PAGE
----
Take the experience of Ann Luskey, a mother of three in Bethesda, Maryland. Luskey wanted to reduce her environmental impact, so she moved from an enormous suburban home to one less than half its size. But she wanted to do even more. So, working with a local contractor, she invested in retrofitting a “zero-net-energy” home—one that produces as much energy as it consumes. Zero-net-energy homes are beginning to spring up around the country. Luskey’s is built with ultratight insulation and an array of solar panels on the roof. It required a significant investment of time, but the total price, including the retrofits, was not substantially higher than that of other homes in her new neighborhood. And now, after her initial outlay, Luskey has no monthly utility bills to pay. She says she prefers her new home’s smaller, well-designed spaces and loves that it’s close to schools and recreational spaces where her children can ride their bikes. Most of all, though, Luskey says that her experience with “green building” made her realize that energy-smart choices “really don’t have to involve sacrifice.”
As we each search for the reductions that best fit our personal circumstances, it is helpful to remember Luskey’s insight. Despite some stories in the press, reducing our carbon footprint doesn’t mean that we have to go to extremes. A recent article in the New York Times described the lengths to which a family in upstate New York had gone to achieve a green lifestyle. They had unplugged their refrigerator, turned their home’s thermostat to a frosty 52 degrees in winter, and didn’t allow one son to play on a Little League baseball team because of the emissions the extra driving would cause. This example gives a false impression. In fact, we don’t have to shiver in our homes or read by candlelight to make serious reductions in our carbon emissions. Instead, we each just need to make smarter use of energy resources.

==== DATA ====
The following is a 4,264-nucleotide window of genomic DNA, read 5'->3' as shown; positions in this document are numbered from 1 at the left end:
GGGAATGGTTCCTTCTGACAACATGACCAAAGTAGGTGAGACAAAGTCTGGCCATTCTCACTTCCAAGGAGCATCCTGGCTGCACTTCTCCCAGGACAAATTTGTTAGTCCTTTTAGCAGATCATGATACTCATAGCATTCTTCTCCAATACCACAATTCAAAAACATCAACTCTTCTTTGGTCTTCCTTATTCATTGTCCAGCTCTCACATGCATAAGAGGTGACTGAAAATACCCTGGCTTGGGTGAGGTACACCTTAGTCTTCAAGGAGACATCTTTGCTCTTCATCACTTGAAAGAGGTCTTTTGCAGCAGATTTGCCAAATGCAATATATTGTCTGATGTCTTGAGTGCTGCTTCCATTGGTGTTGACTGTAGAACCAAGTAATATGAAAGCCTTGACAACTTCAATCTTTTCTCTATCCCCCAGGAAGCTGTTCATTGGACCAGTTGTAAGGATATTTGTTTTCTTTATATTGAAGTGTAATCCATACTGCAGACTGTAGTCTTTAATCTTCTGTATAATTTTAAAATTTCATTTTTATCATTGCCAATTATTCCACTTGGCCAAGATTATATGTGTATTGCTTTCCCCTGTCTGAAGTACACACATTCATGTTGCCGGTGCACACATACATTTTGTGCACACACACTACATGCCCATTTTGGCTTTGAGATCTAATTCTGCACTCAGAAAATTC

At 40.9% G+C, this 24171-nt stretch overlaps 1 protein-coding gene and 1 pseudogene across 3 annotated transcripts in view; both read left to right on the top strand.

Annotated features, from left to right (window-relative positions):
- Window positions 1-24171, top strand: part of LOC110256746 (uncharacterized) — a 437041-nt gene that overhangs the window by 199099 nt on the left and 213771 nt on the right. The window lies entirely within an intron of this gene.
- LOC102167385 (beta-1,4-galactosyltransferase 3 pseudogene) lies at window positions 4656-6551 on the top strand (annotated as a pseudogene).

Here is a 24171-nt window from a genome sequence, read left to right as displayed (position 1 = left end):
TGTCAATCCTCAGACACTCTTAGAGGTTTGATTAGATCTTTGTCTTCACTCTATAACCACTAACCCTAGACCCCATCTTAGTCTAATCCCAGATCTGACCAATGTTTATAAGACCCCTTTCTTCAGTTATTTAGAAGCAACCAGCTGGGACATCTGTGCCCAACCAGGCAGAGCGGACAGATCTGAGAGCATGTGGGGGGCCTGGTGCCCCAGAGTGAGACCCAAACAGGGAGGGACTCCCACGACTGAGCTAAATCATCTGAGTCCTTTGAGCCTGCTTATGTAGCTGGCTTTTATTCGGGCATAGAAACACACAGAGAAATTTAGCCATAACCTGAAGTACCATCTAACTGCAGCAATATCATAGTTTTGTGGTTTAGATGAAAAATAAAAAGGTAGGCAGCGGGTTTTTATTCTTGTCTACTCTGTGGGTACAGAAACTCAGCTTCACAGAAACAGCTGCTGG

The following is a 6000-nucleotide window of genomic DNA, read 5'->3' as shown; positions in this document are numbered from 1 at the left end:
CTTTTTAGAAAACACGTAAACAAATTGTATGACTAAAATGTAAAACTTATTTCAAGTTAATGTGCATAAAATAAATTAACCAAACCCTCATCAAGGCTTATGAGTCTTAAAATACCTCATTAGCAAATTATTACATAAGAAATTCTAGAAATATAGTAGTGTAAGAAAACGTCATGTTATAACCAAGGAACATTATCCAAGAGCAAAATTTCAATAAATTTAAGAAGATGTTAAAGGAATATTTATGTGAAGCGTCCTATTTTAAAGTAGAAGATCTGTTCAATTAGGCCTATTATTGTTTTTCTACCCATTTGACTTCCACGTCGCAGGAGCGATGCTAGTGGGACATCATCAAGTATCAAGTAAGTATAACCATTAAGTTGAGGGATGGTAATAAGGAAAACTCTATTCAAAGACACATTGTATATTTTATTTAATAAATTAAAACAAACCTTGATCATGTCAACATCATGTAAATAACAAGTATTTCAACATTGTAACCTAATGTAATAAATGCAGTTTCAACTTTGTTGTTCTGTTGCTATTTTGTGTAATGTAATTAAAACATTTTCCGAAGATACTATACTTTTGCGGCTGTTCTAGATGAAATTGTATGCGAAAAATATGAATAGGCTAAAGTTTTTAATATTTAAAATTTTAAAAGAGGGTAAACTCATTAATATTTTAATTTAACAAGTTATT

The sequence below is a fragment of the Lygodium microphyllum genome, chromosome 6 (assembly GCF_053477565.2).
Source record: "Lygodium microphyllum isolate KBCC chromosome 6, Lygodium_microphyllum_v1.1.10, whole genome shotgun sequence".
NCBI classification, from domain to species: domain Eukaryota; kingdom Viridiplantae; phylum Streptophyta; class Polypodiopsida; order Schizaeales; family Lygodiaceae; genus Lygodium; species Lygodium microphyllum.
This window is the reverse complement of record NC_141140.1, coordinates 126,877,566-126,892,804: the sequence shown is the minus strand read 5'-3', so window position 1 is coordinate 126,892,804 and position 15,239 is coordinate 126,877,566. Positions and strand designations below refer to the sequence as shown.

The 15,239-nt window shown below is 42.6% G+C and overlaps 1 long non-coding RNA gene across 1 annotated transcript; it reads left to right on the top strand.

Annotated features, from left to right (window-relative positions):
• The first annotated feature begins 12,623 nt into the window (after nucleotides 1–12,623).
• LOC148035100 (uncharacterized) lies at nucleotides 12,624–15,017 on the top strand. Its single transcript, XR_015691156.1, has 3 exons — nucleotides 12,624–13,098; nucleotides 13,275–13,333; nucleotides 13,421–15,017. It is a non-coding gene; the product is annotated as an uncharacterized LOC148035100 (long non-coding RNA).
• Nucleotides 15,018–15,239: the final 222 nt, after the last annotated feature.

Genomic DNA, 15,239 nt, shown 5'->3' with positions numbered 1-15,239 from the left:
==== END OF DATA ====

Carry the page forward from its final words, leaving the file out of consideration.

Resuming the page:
When we begin to look at Americans’ energy usage, it is amazing to see how much energy we waste on average. Considering that we know how to make energy-efficient homes and manufacture cars that burn a fraction of the fuel that most current gas-guzzlers consume, and with the costs of energy already so high and very likely to go higher, it is hard to understand why most Americans don’t already make more energy-efficient choices.
Part of the answer is that many of our energy expenditures are relatively invisible to us. Most people simply aren’t aware of how energy inefficient many of their choices are. Sure, we see the dollars mounting in a speedy blur when we fill the tank at a gas station. But when we turn up the thermostat or switch on the lights, most of us have very little sense of the consequences of those actions in terms of energy usage or excess carbon emissions.
Try this thought experiment: do you know where your home’s electricity comes from? Do you know which of your appliances use the most energy? Or where your home’s biggest heat losses are?
If your answer to any these questions is no, you are certainly not alone. A 2010 study published in the Proceedings of the National Academy of Sciences highlighted how inaccurate public perceptions tend to be on the subject of energy usage. More than 500 people from across the United States were asked a series of questions about what they thought were the most effective strategies for conserving energy. They were asked to estimate how much energy was used in various routine household activities and how much they thought they might save if they made certain changes. The respondents not only underestimated how much energy they could save; their estimates were also, on average, nearly three times lower than the actual savings they could achieve.